London!-that great place!-nobody-not even Mr. Bumble-could ever find him there! He had often heard the old men in the workhouse, too, say that no lad of spirit need want in London; and that there were ways of living in that vast city, which those who had been bred up in country parts had no idea of. It was the very place for a homeless boy, who must die in the streets unless some one helped him. As these things passed through his thoughts, he jumped upon his feet, and again walked forward.

He had diminished the distance between himself and London by full four miles more, before he recollected how much he must undergo ere he could hope to reach his place of destination. As this consideration forced itself upon him, he slackened his pace a little, and meditated upon his means of getting there. He had a crust of bread, a coarse shirt, and two pairs of stockings, in his bundle. He had a penny too-a gift of Sowerberry's after some funeral in which he had acquitted himself more than ordinarily well-in his pocket. 'A clean shirt,' thought Oliver, 'is a very comfortable thing; and so are two pairs of darned stockings; and so is a penny; but they are small helps to a sixty-five miles' walk in winter time.' But Oliver's thoughts, like those of most other people, although they were extremely ready and active to point out his difficulties, were wholly at a loss to suggest any feasible mode of surmounting them; so, after a good deal of thinking to no particular purpose, he changed his little bundle over to the other shoulder, and trudged on.

Oliver walked twenty miles that day; and all that time tasted nothing but the crust of dry bread, and a few draughts of water, which he begged at the cottage-doors by the road-side. When the night came, he turned into a meadow; and, creeping close under a hay-rick, determined to lie there, till morning. He felt frightened at first, for the wind moaned dismally over the empty fields: and he was cold and hungry, and more alone than he had ever felt before. Being very tired with his walk, however, he soon fell asleep and forgot his troubles.

He felt cold and stiff, when he got up next morning, and so hungry that he was obliged to exchange the penny for a small loaf, in the very first village through which he passed. He had walked no more than twelve miles, when night closed in again.

His feet were sore, and his legs so weak that they trembled beneath him. Another night passed in the bleak damp air, made him worse; when he set forward on his journey next morning he could hardly crawl along.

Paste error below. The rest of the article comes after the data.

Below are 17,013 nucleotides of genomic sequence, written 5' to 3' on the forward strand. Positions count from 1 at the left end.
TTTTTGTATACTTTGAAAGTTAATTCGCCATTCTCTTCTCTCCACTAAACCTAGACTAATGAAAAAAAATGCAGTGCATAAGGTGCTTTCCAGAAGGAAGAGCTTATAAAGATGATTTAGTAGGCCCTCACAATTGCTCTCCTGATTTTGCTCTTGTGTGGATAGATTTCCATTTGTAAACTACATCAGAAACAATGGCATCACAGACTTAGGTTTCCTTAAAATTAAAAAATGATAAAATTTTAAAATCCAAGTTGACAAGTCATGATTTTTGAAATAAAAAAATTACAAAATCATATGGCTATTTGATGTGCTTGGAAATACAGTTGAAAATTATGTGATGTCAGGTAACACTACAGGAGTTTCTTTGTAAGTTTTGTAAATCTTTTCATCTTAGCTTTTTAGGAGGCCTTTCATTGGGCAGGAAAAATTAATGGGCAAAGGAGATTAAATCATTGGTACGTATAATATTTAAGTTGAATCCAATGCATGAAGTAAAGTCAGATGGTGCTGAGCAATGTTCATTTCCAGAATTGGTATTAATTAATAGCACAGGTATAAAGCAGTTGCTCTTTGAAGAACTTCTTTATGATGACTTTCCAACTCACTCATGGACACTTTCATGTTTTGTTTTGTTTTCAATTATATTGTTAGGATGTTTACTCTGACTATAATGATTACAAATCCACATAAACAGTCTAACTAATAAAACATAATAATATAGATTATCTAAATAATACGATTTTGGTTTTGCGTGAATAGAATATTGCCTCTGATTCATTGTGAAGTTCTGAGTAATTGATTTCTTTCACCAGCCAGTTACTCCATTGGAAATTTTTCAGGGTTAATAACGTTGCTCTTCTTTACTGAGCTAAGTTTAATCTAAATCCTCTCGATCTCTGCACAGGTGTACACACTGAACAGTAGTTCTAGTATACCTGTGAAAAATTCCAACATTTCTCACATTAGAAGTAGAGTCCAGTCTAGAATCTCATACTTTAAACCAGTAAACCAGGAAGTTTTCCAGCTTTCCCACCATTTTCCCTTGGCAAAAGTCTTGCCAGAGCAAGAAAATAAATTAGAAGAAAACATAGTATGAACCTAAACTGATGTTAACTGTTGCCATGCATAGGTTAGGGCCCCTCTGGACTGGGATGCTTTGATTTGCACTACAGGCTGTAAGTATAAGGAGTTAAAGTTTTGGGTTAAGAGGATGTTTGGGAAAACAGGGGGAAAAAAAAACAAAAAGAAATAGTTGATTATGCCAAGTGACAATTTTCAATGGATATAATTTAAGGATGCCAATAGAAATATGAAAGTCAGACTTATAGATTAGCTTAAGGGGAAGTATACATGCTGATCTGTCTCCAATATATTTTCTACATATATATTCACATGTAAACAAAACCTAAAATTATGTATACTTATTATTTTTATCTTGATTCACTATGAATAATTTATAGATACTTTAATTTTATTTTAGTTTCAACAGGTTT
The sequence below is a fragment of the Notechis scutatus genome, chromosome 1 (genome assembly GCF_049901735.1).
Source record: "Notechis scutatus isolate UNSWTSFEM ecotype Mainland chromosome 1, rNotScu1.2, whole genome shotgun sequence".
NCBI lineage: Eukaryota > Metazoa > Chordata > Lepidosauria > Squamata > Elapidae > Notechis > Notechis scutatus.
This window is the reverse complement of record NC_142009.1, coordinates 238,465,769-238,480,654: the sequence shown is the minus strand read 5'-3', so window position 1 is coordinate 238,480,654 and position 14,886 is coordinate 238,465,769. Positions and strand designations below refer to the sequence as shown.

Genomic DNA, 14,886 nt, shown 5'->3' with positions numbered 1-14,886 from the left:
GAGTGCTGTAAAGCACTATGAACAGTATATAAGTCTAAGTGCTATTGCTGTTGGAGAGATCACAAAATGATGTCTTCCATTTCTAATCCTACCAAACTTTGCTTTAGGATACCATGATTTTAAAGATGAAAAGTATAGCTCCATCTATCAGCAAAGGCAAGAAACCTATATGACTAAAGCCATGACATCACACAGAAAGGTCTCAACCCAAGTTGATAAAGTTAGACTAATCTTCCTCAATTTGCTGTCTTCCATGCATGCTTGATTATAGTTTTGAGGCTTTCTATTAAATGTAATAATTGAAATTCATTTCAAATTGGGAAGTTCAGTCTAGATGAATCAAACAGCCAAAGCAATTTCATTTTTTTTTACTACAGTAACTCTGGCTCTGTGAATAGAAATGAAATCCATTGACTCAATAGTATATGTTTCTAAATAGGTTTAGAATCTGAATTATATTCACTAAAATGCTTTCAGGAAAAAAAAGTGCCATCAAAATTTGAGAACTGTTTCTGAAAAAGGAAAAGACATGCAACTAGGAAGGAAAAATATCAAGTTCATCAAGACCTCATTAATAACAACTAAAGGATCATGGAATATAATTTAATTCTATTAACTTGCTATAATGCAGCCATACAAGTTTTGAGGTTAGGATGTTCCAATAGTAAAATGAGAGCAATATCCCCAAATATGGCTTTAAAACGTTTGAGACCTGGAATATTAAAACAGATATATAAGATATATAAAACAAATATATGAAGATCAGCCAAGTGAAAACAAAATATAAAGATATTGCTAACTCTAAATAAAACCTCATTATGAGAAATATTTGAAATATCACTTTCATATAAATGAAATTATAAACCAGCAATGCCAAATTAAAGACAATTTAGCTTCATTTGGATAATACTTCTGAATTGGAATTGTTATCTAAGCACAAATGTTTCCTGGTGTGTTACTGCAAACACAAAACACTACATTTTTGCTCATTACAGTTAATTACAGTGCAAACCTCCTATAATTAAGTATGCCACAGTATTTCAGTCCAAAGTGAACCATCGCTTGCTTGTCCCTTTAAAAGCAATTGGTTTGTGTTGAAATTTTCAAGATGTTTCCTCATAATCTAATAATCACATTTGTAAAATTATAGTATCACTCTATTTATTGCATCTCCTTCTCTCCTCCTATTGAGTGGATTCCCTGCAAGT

He waited at the bottom of a steep hill till a stage-coach came up, and then begged of the outside passengers; but there were very few who took any notice of him: and even those told him to wait till they got to the top of the hill, and then let them see how far he could run for a halfpenny. Poor Oliver tried to keep up with the coach a little way, but was unable to do it, by reason of his fatigue and sore feet. When the outsides saw this, they put their halfpence back into their pockets again, declaring that he was an idle young dog, and didn't deserve anything; and the coach rattled away and left only a cloud of dust behind.

In some villages, large painted boards were fixed up: warning all persons who begged within the district, that they would be sent to jail. This frightened Oliver very much, and made him glad to get out of those villages with all possible expedition. In others, he would stand about the inn-yards, and look mournfully at every one who passed: a proceeding which generally terminated in the landlady's ordering one of the post-boys who were lounging about, to drive that strange boy out of the place, for she was sure he had come to steal something. If he begged at a farmer's house, ten to one but they threatened to set the dog on him; and when he showed his nose in a shop, they talked about the beadle-which brought Oliver's heart into his mouth,-very often the only thing he had there, for many hours together.